And this is important: the administration has rescinded DACA. No new cases are being considered.

From the U.S. Citizenship and Immigration website:

Due to federal court orders, USCIS has resumed accepting requests to renew a grant of deferred action under DACA. USCIS is not accepting requests from individuals who have never before been granted deferred action under DACA. Until further notice, and unless otherwise provided in this guidance, the DACA policy will be operated on the terms in place before it was rescinded on Sept. 5, 2017.

The government is well aware of this. They decided to end it. This is information from their own website.

But they also know it sounds scary. And it does.

So they’ll say it until it seems like a thing that might be true.

They’ll also say the caravan was created by Democrats or George Soros or whatever. None of those things are true.


They aren’t coming to vote in the election.

If you’ve been to a polling station, you know that’s a silly notion designed to stoke our worst fears and instincts.

You know they check for identification and home addresses, and then check it again (this time by a different person), before giving you a voter number.

Put simply, it is not possible for a migrant from Honduras to arrive in America days before an election, walk into a voting station and vote. Full stop.

It does not happen. It is not going to happen, not even if 50,000 migrant caravans somehow make their way into the United States.

Fact: Voter fraud in American elections is, at best, incredibly minimal.

Despite claims that “millions” voted fraudulently in 2016, a review of the 2016 election found FOUR cases of voter impersonation.

The voting fraud commission formed to look at the 2016 election and the President’s voter fraud claims found no evidence of voter fraud — despite being formed entirely to find some sort of evidence that would make the President’s claims retroactively true— and was disbanded earlier this year.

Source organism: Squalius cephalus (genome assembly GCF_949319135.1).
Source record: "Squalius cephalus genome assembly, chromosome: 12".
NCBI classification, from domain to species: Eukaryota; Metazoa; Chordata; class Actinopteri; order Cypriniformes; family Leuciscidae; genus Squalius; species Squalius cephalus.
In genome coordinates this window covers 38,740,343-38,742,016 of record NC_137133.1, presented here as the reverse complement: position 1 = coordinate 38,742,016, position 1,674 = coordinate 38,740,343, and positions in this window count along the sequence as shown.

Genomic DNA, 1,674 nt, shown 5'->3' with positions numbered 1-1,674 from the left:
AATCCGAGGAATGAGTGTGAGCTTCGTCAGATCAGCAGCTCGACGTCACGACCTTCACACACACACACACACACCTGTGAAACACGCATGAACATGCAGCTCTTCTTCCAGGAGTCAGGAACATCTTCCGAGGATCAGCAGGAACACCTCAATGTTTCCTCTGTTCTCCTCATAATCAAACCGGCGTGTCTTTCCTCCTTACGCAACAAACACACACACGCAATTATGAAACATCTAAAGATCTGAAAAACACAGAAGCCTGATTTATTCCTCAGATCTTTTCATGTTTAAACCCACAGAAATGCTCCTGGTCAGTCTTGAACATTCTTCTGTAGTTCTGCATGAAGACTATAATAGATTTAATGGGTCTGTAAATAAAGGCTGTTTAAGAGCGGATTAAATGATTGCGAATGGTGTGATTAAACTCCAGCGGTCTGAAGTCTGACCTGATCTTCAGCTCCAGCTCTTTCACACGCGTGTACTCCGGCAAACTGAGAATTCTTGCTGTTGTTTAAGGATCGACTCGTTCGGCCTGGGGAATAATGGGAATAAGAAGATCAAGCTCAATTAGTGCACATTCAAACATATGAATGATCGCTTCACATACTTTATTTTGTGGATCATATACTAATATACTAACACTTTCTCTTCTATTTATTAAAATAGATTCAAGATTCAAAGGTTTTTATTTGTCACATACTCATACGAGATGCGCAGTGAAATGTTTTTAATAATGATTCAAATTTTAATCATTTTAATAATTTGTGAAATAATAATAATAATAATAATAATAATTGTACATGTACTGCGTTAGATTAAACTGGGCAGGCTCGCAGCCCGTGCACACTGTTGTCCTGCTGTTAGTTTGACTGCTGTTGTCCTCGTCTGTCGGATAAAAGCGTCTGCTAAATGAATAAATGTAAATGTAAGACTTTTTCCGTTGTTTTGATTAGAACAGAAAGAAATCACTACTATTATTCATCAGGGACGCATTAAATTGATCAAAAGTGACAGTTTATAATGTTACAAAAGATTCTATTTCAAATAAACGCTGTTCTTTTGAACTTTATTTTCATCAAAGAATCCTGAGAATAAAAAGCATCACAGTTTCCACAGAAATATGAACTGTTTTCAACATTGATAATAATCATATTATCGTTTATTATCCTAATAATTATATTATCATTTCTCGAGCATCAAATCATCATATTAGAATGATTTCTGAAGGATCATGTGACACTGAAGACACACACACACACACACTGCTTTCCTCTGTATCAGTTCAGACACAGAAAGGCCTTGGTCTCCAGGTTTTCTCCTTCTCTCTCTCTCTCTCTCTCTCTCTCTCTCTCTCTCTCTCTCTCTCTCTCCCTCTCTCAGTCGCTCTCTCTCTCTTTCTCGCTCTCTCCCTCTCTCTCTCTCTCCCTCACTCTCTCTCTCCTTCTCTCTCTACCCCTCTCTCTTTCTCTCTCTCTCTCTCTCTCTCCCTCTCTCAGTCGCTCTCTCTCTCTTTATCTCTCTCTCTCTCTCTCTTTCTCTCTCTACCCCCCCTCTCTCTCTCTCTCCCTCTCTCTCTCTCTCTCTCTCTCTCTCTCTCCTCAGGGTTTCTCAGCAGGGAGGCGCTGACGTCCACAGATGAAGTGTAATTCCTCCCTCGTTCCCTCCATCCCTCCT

A comprehensive study of elections from 2000–2014 found 31 instances of voter fraud out of one billion votes cast.

Actual migrants. Not terrorists or gangsters.

They aren’t members of MS-13 on their way to take over whole American towns at gunpoint.

They also aren’t “unknown Middle Easterners. This was a vague and gross description designed to conjure images of terrorists and scare us. Who would do this?

The source of these lies already admitted he has no proof, but such admissions receive 1/100th the attention and headlines that the initial claims do.

Why?

Because the outlandish initial hit is far sexier to the media than the trailing admission.

This is why the New York Times spent every waking moment on Hillary Clinton’s email server instead of reporting on things that mattered.

We clicked on those stories about emails and servers, which meant they kept giving us more of them. Repeatedly.

Traffic is the engine that drives the media and chips away at democracy.

There are reporters who have spent days trying to find evidence of those claims (they found nothing), but you likely haven’t seen any of that reporting. Why? Because it’s just not as scintillating.

But when the reporter questioned Trump on whether he has proof that Middle Easterners are in the caravan right now, the president replied, “Well, they could very well be.”
When the reporter pressed on proof once again, Trump said, “There’s no proof of anything. There’s no proof of anything. But they could very well be.”